A Nasty Habit of Overturning Elections

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March 26, 2009 by D Stack

I’m proud to be an American. When we live up to our ideals we are at our greatest. During the American Revolution, at a time when prisoners of war were considered fully at the mercy of their captors, George Washington insisted all prisoners captured by Americans be treated humanely. I feel we are at our worse when we fail to live up to our ideals; when, in the words of Dick Cheney on Meet the Press (Sept 16, 2001), we “… have to work sort of the dark side, if you will…. A lot of what needs to be done here will have to be done quietly….”

One of our greatest weapons is our ideals. The precepts found in our Declaration of Independence, Constitution, and Bill of Rights. People in search of democratic reform and republican government have looked to us for inspiration: French revolutionaries, Iranians in the 40s and 50s, Chinese democracy activists in 1989.

Unfortunately we also have the Cold War legacy of being an enemy to democratically elected governments if the government elected is not one we like. Consider the following examples from the 20th century:

  • In 1953, Kermit Roosevelt Jr., grandson of Theodore Roosevelt, successfully coordinated a coup d’état against Iranian Prime Minister Mohammad Mosaddeq. This coup was largely done to protect the Anglo-Iranian Oil Company’s oil investment. This company has since evolved into BP. The Anglo-Iranian Oil Company had a long history of treating its Iranian workers poorly and of poor profit sharing with Iran. (In other words, the desire to nationalize was in response to some serious grievances and not a communist plot.)
  • In 1954, the CIA recruited Guatemalan exiles to invade Guatemala and successfully overthrow communist-friendly President Jacobo Arbenz. Beyond the potential for alliance with the eastern bloc, Arbenz’s government was hostile to the American United Fruit Company (now part of Chiquita Brands).
  • In 1963 the United States supported a military coup against South Vietnam President Ngo Dinh Diem.

Am I saying we as a nation have to be hopelessly naive when it comes to our foreign relations? No. But we must be very careful. But, as a nation we have an unfortunate history of neglecting to consider the long-term consequences of our foreign interventions.These (and many more) unsavory actions from our past provide the perfect propaganda tools for our enemies.

And it doesn’t event take much work for our enemies to harness anger against us; often the anger against America is there without any prompting of its leaders. In Iran many the firs thing many think of with regard to the United States is our support for the Shah and the 1953 coup. Its been thirty years since the fall of the Shah’s government and over fifty the US overturned Prime Minister Mohammad Mosaddeq’s government. And we are still paying a high price in terms of our image. Does this mean I approve of the current government of Iran? No, I do not. But if we had not overthrown the 1953 Iranian government there might not have been fertile soil for the 1979 Revolution.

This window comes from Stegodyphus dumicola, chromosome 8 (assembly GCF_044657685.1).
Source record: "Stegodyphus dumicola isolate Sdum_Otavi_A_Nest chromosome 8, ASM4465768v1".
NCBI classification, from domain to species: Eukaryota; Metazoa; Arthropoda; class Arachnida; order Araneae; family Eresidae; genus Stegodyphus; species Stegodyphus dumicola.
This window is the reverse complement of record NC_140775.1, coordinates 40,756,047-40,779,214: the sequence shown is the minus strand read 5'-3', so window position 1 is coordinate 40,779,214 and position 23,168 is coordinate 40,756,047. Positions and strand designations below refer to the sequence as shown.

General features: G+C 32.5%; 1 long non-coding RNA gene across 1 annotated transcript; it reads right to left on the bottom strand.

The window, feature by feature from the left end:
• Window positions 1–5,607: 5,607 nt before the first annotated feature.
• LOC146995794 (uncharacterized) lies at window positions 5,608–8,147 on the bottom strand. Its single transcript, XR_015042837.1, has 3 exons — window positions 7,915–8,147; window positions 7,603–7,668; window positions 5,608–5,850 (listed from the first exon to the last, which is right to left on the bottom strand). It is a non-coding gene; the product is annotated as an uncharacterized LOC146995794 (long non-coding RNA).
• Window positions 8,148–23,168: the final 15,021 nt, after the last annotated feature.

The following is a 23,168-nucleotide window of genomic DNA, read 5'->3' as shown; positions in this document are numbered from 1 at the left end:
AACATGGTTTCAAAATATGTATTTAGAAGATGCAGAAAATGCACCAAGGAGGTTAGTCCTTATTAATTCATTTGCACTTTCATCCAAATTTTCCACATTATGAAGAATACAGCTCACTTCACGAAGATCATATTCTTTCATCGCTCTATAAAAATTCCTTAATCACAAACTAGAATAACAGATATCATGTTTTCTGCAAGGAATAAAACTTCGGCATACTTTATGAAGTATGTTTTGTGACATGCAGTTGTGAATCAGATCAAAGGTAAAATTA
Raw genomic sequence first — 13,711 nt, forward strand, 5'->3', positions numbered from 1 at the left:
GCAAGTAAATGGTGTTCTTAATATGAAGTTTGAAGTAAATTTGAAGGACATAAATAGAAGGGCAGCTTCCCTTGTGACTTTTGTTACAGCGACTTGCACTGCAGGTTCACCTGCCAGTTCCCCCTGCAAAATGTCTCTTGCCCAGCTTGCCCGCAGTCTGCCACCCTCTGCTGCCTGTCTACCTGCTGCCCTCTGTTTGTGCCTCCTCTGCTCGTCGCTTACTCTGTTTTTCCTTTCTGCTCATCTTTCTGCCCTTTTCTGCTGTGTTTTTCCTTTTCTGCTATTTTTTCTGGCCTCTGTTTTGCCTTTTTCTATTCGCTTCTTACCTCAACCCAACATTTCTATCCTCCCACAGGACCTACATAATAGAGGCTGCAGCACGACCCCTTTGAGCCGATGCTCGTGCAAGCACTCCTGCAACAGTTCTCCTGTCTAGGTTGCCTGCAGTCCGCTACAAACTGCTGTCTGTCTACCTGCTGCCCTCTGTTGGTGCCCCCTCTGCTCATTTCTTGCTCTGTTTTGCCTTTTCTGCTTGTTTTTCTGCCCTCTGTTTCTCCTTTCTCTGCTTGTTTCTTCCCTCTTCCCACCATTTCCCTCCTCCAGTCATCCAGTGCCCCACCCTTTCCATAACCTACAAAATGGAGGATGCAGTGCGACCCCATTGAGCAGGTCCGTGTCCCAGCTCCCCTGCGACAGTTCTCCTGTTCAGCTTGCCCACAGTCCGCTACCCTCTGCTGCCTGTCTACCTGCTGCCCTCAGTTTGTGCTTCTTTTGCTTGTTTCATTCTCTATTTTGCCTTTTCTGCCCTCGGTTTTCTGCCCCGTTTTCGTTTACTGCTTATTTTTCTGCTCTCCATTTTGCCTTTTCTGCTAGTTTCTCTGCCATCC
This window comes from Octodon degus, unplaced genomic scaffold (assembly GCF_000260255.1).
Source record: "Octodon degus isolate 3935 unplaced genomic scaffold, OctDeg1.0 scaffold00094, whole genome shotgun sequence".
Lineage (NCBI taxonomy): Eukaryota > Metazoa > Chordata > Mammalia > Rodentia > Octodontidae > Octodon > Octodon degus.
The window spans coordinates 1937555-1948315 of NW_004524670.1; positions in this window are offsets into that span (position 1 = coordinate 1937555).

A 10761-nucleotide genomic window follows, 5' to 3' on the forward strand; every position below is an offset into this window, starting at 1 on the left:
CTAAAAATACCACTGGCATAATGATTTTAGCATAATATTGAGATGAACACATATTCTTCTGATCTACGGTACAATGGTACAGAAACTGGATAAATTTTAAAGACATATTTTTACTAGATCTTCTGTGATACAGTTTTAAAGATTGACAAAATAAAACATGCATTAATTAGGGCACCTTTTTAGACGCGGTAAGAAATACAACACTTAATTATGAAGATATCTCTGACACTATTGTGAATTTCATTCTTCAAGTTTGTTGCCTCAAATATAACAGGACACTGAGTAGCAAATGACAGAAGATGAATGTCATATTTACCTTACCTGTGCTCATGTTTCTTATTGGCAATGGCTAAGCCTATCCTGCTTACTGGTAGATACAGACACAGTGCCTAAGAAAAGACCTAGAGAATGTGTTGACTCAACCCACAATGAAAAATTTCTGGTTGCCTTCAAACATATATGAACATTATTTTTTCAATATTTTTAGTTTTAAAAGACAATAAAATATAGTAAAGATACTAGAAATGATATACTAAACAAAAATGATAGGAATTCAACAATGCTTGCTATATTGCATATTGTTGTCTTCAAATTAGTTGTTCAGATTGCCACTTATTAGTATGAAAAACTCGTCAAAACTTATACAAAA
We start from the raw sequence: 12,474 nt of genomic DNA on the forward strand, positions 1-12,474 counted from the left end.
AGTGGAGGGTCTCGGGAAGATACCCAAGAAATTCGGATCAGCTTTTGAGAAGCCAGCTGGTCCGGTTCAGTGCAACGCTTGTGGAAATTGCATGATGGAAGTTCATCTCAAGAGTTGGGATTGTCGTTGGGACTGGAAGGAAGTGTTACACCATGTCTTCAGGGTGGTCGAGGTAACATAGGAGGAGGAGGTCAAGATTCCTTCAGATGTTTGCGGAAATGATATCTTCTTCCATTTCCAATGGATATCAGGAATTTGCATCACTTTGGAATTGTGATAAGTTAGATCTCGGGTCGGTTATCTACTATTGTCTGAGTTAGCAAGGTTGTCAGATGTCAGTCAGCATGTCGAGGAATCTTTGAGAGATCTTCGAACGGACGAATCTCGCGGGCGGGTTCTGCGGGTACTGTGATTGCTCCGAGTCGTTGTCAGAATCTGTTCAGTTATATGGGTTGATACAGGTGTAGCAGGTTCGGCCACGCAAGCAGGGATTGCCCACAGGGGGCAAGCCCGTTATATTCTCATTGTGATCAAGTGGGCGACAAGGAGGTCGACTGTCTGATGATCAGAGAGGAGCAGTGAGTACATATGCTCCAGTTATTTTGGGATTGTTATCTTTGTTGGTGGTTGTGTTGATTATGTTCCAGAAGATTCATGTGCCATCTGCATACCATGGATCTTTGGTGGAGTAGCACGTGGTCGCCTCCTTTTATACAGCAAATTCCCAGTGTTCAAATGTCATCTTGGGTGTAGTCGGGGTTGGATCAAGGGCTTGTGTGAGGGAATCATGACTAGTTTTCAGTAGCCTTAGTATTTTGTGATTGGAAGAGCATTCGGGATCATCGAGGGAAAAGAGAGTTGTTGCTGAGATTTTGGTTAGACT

References

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3 thoughts on “A Nasty Habit of Overturning Elections

  1. Lee A. Rials says:

    May I point out that in its entire history, not one example of anyone using what he learned at the School of the Americas to commit any crime, human rights or otherwise, has been demonstrated. You have fallen victim to the SOAWatch fraud that any association with the school is proof that it caused someone’s crime. Counterinsurgency doctrine was a small part of SOA’s instruction, but it is a doctrine that is still valid today. Would you have governments just lie down and hand themselves over to armed opponents, simply because those opponents are citizens of that nation? The school has been closed for more than eight years, and the institute that was created by Congress and Pres. Clinton to replace it is open to your scrutiny any workday.

    Sincerely,
    Lee A. Rials
    Public Affairs Officer
    Western Hemisphere Institute for Security Cooperation

  2. publiusthegeek says:

    Thank you for your comments. I do agree that the counterinsurgency doctrine is indeed a necessary doctrine. I feel the sunshine currently on the current institute is indeed a excellent thing and whether or not we agree on the past of the SOA, I should have at the very least been more clear about the changes made to it – I will probably make some updates to my initial posting later on this evening to reflect that.

    (Also thank you for not making your comments in a reasonable manner!)

  3. publiusthegeek says:

    After some further reflection on Lee Rials comments I realized that the comments I made regarding the School of the Americas really didn’t flow with the theme of the post in any case: specifically the unintended consequences of what happens when we overthrow the regimes of various governments (especially democratic ones). I tinkered with it and I actually feel that the post works better without those comments – not that that might not be an appropriate discussion unto itself at a later date, but the statements themselves actually seemed out of place with the flow of the document.

    Below are the statements originally called out. They originally followed the listing of regimes we have otherthrown/helped to overthrow:

    In addition to overthrowing “legitimate” governments, we’ve had our share of less-than-praiseworthy actions. For example:

    * The School of the Americas, which ran from 1946 through 2001, trained Latin American soldiers counterinsurgency methods that violated human rights.

    * Throughout the 1980s the United States provided support to the Contra counterinsurgency in Nicaragua.

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